Monday, 04 October 2021

28 000 people die every day from the consequences of hypertension

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28 000 people die every day from the consequences of hypertension

Get Your Blood Pressure Tested Today! 

Globally, 28 000 people die every day from the consequences of hypertension (elevated blood pressure)1a. That’s the equivalent of 70 jumbo jets crashing and killing everyone on board, making it the biggest single contributor to deaths globally2a according to the World Health Organisation. Clearly nothing kills us more effectively than hypertension - raised blood pressure (BP). The good news is, regular BP checks can save lives and Because I Say So,a public health campaign, is calling on South Africans to go and get their BP tested. 

Orchestrated for the third year in a row by the International Society of Hypertension (ISH), the Southern African Hypertension Society (SAHS) and Servier; this worldwide campaign aims to refocus public attention, by encouraging young adults to motivate their parents and loved ones to get their BP checked. The campaign is being shared on Facebook, Twitter, LinkedIn, and Instagram.

This year the Because I Say So campaign message is even more crucial as hypertension has been identified as oneof the main factors in the occurrence of more severe symptoms in patients with Covid-19.Added to this, fewer patients have been able to be diagnosed due to greater difficulties in accessing their health care practitioners since the outbreak began. This is alarming when you consider that 44 - 46% of adults over the age of 15 in South Africa have high BP3 - but only 50% know they are affected4.

The reason so many are unaware that they have elevated BP levels is there are no symptoms and you don’t feel ill until you have a cardiac event like a heart attack. 

Dr Martin Mpe a Gauteng-based Cardiologist and president of the South African Hypertension Society explains,“High BP is acknowledged as the ‘silent killer’ because it’s just that. Despite there being no indications or symptoms of ill health, this invisible illness can potentially, if left unchecked, lead to serious heart disease, stroke and even death. Other complications can include heart failure, peripheral vascular disease, renal damage, retinal hemorrhage, and visual impairment.With relatively few people making the connection between raised BP and the devastating consequences of the illness - awareness levels need urgent attention to curb the exponential growth of the disease in South Africa.”

A BP test is the only way to find out if BP levels are elevated – a non-invasive and really quick measure that will immediately determine if levels are unacceptably high. South Africans are being reminded to go to their local pharmacy, clinic or doctor to get tested.

The frightening truth of the hypertension disease burden is the number of people with raised BP is on an upward trajectory, particularly in low and middle-income countries in Africa, with no signs of slowing down. Globally, adults with raised BP grew from 594-million to 1.13-billion between 1975 and 20155a. Of great concern is that over these four decades research has shown that the highest worldwide BP levels shifted from high-income countries to low-income, developing countries, and by 2015, sub-Saharan Africa joined central and Eastern Europe and south Asia as the regions with the highest global BP levels5b.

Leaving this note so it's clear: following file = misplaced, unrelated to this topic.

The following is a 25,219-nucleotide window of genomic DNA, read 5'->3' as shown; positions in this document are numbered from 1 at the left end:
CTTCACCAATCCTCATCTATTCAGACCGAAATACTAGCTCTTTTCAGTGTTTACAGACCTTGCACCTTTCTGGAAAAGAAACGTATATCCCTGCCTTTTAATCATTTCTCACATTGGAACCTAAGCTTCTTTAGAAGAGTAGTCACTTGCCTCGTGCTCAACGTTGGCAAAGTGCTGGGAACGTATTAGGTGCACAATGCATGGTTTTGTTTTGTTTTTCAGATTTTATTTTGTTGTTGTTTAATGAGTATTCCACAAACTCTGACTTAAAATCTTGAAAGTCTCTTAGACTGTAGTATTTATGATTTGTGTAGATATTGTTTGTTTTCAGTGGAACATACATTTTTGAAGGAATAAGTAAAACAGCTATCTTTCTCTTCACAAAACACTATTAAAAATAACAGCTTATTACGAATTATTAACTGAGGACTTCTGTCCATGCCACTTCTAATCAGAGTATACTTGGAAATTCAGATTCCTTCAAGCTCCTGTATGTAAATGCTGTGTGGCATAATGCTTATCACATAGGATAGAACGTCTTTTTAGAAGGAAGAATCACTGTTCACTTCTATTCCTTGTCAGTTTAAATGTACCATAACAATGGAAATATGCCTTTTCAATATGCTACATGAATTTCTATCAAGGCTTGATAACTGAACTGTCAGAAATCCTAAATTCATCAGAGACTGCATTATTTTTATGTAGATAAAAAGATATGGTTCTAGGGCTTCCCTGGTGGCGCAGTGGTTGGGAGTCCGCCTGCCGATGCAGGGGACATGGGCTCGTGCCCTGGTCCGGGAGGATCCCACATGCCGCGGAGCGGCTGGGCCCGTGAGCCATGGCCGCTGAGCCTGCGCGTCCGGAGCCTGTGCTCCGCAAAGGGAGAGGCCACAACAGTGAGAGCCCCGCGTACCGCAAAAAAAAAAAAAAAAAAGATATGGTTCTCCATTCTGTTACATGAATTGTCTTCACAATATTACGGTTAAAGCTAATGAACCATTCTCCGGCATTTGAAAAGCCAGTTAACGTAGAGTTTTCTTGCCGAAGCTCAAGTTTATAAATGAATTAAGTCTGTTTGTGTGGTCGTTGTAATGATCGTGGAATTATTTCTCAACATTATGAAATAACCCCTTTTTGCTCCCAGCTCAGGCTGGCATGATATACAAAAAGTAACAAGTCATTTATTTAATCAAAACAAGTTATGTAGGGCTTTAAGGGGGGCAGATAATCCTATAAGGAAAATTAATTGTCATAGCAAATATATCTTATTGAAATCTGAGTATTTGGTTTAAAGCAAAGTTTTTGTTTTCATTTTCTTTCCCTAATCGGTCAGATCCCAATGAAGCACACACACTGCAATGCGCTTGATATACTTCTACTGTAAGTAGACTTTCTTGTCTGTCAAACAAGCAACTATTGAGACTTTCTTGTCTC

Not just statistics – someone’s mother, father, husband, wife, or grandparent dies every three seconds from hypertension-related causes6a.

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Prof Brian Rayner, nephrologist and past director of the Hypertension Institute at the University of Cape Town says, “Elevated BP is subject to the rule of halves. “50% of the population is unaware of their condition, 50% of those who are aware do not take treatment, and 50% of those who take treatment are not controlled, leavingonly 12.5 % of the total population who are controlled.”

From this it’s clear that BP management is all about the numbers and these figures indicate that treatment goals are not being met and it’s time to retool.

Reinforcing this, Mpe adds “More than 1/3 of people treated for hypertension stop their treatment after only six months while 50% of people with hypertension stop their treatment completely after one year.9 This lack of adherence prevents BP from returning to normal and has very important and severe consequences, including an increased risk of a heart attack or stroke10. Early research shows that people with high BP may be more likely to experience worse symptoms, or complications from COVID-19 and are at higher risk of dying from the virus. In fact, the risk is about twice as high as that of the overall population.”

Since the start of the Covid-19 pandemic, there has been a dramatic increase in people with chronic diseases like hypertension, stopping their treatment. Although there are no locally available stats they are expected to be even higher than Europe, where almost 10% of such people stopped their treatment during the months when the pandemic was at its highest.